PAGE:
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Johnpaul Jones to receive National Humanities Medal from President Obama
Bainbridge Island architect Johnpaul Jones is one of 10 winners of the prestigious 2013 National Humanities Medal, awarded annually by President Obama for outstanding achievements in history, cultural studies, filmmaking, cultural commentary and historic preservation.
"It's quite an honor to receive this," Jones said Friday. "It's an honor, as a citizen, to be recognized by your own government."
The medal recipients, chosen by the president personally, were officially announced earlier this week.
The noted island architect, artist and designer, founding partner of Jones & Jones architectural firm, has received numerous accolades for his firm’s work on massive environmentally minded projects inspired by nature and culture. The most notable works include the Balboa Park Land Use, Circulation and Parking Study in San Diego, the Great Spokane River Gorge Strategic Master Plan, the Vancouver Land Bridge and the Mount Baker Ridge Viewpoint.
The National Humanities Medal honors individuals or groups whose work has deepened the nation’s understanding of the humanities, broadened our citizens’ engagement with the humanities, or helped preserve and expand Americans’ access to important resources in the humanities.
According the official announcement, Jones was given the award "for honoring the natural world and indigenous traditions in architecture."
"A force behind diverse and cherished institutions, Mr. Jones has fostered awareness through design and created spaces worthy of the cultures they reflect, the communities they serve, and the environments they inhabit," the announcement notes.
Jones said he had no idea he was being considered for the award, and said he did not believe the news when first informed he had been selected via a voicemail message from the director of the National Endowment for the Humanities.
"It's an out-of-the-blue kind of award," Jones laughed. "It's kind of this wild thing that happened. I was working down in California, near Santa Barbara, and I got this call. I thought, 'Somebody's joking me,' so I didn't respond."
Several days - and several more messages - later, Jones finally decided to give the mysterious stranger a call back and get to the bottom of things.
"You just don't expect that kind of thing," Jones said. "Then she sent the [official] letter."
After that, Jones said, it was a rush of madcap paperwork and applications to get the clearances necessary for he and his wife to attend the upcoming awards banquet at the White House.
The National Humanities Medals will be presented in conjunction with the National Medals of Arts at a White House ceremony on Monday, July 28. The ceremony will be live-streamed at noon at www.WhiteHouse.gov/live.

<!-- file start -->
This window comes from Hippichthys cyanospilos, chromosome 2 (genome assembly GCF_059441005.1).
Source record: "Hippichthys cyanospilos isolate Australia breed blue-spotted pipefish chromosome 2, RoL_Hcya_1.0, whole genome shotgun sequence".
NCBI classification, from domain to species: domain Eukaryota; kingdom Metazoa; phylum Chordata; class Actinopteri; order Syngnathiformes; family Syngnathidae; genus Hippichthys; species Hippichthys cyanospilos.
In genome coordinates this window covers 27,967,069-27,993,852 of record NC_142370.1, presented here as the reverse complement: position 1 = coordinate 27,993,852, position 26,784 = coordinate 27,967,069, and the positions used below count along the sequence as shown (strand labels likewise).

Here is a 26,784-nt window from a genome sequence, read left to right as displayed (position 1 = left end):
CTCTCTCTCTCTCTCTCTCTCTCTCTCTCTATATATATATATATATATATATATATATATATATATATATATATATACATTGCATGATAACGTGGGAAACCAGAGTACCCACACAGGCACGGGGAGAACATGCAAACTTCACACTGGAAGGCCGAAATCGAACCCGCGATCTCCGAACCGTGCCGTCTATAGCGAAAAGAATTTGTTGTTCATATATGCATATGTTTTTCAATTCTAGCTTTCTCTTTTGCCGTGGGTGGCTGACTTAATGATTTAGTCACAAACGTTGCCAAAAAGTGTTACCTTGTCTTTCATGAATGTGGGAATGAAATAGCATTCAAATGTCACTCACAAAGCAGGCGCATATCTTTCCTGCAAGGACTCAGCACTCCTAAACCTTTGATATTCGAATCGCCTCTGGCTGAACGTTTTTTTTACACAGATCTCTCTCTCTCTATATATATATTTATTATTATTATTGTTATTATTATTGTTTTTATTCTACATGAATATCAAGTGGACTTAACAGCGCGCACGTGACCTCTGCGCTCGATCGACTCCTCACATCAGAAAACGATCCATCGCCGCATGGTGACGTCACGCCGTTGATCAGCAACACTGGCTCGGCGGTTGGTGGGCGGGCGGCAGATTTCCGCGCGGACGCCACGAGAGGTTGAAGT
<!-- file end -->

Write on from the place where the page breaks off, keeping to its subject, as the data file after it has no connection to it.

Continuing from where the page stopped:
Considering the prestige of the event, Jones said he is surprisingly calm.
"No, I'm not nervous at all," he said. " I'm more nervous about making sure I've got a shirt. I have to get to Silverdale to get a new white shirt because the one I have won't work."
Based on research done by Jones' wife and daughter, he said that he believes he is the first architect to receive a Humanities Medal, though several have won Arts Medals.
"It's a pretty unique thing," Jones said. "The way they do it, you get nominated by somebody or groups of people and they narrow it down to a [small] group. Then the chairman of the Humanities narrows it down a little bit more. Then they give the list to the President and he makes the final decision."
Jones, a long-time outspoken supporter of President Obama, said he is looking forward to meeting the commander in chief.
"We've supported him in a lot of ways, and my wife and I supported him with money when he was running," Jones said. "It's going to quite an honor to be there and to meet him, and to represent Bainbridge Island."
Other 2013 medalists include literary critic M.H. Abrams; historians David Brion Davis, Darlene Clark Hine, and Anne Firor Scott; East Asian scholar William Theodore De Bary; filmmaker Stanley Nelson; radio hosts Diane Rehm and Krista Tippett and the historical organization the American Antiquarian Society.
"Most of them are educational people," Jones said of the other medalists, adding that he has always emphasized education in his own work. "That's very satisfying to me. Most of my work in the architecture field has been things like the interment memorial and the National Indian Museum."
Jones said he and his wife will leave for Washington Saturday, July 26. They will attend a black-tie dinner Sunday, prior to the official ceremony on Monday.